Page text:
How Does Electroconvulsive Therapy Work?

Research output: Chapter in Book/Report/Conference proceedingChapter

6 Scopus citations


Nowadays the major indication for electroconvulsive therapy (ECT) in the developed world is treatment-resistant depression, and more than 100,000 patients per year receive ECT in the United States. The major focus of this chapter is ECT's antidepressant mechanism of action. Knowing how ECT works is important for several reasons. First reason, it might help optimize ECT efficacy and minimize cognitive side effects. Secondly, it could guide the development and use of other potentially efficacious treatments for depression and other conditions, both pharmacologic and somatic. Such treatments ideally would not trigger the cognitive side effects of ECT or require anesthesia. Finally, knowing how ECT works could shed light on the pathophysiology of conditions treated with ECT. This chapter starts with observations of ECT patients, reviews what is known about how ECT might work in such patients, and, finally, considers how such findings might be relevant for improving ECT patient care.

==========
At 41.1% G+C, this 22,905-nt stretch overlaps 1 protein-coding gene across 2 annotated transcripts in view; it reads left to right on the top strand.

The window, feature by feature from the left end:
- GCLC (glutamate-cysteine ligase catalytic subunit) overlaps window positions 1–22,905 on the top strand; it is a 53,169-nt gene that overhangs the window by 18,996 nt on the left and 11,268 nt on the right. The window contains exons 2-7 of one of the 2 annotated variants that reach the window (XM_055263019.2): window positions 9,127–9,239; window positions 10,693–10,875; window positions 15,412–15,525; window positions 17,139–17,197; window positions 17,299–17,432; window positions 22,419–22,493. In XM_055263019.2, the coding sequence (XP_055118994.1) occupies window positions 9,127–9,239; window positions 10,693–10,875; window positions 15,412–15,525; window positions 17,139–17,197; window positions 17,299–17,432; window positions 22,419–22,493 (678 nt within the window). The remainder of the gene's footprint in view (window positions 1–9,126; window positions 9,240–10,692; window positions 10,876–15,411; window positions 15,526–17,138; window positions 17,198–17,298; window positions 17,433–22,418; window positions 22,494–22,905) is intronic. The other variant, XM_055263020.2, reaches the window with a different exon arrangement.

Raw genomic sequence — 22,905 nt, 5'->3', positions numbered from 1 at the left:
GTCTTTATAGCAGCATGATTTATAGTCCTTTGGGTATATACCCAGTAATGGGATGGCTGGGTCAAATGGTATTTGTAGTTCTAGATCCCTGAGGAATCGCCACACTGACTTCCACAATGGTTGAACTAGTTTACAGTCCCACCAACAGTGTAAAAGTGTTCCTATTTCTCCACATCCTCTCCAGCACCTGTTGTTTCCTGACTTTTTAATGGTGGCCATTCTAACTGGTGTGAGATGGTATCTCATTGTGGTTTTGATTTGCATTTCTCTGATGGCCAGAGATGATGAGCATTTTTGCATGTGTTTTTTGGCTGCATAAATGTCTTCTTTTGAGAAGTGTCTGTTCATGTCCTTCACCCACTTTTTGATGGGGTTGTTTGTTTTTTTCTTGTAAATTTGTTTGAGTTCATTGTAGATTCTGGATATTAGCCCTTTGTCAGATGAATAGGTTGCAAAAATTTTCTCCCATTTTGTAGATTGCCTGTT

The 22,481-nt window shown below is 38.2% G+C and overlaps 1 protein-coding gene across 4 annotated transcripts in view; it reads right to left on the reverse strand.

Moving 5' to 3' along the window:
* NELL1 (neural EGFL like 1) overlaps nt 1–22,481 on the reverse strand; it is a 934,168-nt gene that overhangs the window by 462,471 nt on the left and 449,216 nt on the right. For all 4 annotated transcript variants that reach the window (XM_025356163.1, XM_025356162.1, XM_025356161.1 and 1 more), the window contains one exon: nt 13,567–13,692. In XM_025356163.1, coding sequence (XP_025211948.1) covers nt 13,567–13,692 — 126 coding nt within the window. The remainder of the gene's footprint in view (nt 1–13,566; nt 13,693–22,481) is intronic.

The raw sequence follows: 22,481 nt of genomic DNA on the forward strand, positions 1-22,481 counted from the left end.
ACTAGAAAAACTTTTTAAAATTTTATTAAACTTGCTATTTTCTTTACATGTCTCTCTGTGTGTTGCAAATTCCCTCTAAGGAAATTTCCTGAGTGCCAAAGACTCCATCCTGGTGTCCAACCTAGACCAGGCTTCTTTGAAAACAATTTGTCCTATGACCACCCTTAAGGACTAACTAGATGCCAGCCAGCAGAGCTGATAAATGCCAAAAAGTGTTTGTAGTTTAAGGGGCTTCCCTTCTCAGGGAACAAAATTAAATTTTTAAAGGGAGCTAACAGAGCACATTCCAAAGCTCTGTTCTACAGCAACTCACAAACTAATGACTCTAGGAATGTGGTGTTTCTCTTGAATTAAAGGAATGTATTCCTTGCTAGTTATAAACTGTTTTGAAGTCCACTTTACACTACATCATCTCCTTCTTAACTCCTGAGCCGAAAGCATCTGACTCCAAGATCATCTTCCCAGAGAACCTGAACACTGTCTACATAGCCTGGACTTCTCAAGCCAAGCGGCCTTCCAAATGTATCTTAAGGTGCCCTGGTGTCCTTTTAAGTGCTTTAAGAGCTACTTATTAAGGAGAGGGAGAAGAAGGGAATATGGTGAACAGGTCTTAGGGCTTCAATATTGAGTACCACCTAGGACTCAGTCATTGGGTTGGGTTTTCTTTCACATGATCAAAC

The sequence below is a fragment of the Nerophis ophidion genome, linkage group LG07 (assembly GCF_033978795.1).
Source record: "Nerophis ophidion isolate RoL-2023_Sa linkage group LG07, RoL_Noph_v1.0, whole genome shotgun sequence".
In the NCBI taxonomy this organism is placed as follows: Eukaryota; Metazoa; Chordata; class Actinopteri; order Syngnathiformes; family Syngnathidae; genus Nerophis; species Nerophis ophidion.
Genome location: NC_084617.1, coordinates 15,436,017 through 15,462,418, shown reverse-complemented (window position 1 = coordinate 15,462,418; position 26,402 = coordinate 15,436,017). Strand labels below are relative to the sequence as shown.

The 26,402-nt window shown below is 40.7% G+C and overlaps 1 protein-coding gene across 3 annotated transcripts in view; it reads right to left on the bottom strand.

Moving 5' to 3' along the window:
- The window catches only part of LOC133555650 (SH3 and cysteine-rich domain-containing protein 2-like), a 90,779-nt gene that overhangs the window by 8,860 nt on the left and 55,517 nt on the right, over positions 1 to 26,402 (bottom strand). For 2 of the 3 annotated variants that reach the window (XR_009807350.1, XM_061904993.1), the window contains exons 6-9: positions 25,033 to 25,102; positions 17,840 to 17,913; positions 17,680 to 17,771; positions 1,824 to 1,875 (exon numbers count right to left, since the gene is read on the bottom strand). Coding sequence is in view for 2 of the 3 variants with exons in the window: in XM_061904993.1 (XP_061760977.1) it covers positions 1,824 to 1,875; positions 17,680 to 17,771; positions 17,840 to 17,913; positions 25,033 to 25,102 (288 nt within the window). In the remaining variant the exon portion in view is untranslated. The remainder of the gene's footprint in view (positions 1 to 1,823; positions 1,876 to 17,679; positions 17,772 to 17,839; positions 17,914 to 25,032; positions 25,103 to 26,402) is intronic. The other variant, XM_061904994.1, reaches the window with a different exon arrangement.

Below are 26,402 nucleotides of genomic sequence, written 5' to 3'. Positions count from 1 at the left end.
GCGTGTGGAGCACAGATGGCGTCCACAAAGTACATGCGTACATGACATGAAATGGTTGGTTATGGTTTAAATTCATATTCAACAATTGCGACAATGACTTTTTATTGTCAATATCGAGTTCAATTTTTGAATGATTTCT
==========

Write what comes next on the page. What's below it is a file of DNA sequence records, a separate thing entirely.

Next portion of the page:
Original languageEnglish (US)
Title of host publicationBrain Stimulation
Subtitle of host publicationMethodologies and Interventions
Number of pages16
ISBN (Electronic)9781118568323
ISBN (Print)9781118568293
StatePublished - Jun 5 2015


  • Anesthesia
  • Depressed patients
  • Depression
  • Electroconvulsive therapy (ECT)
  • United States

ASJC Scopus subject areas

  • General Medicine
  • General Neuroscience


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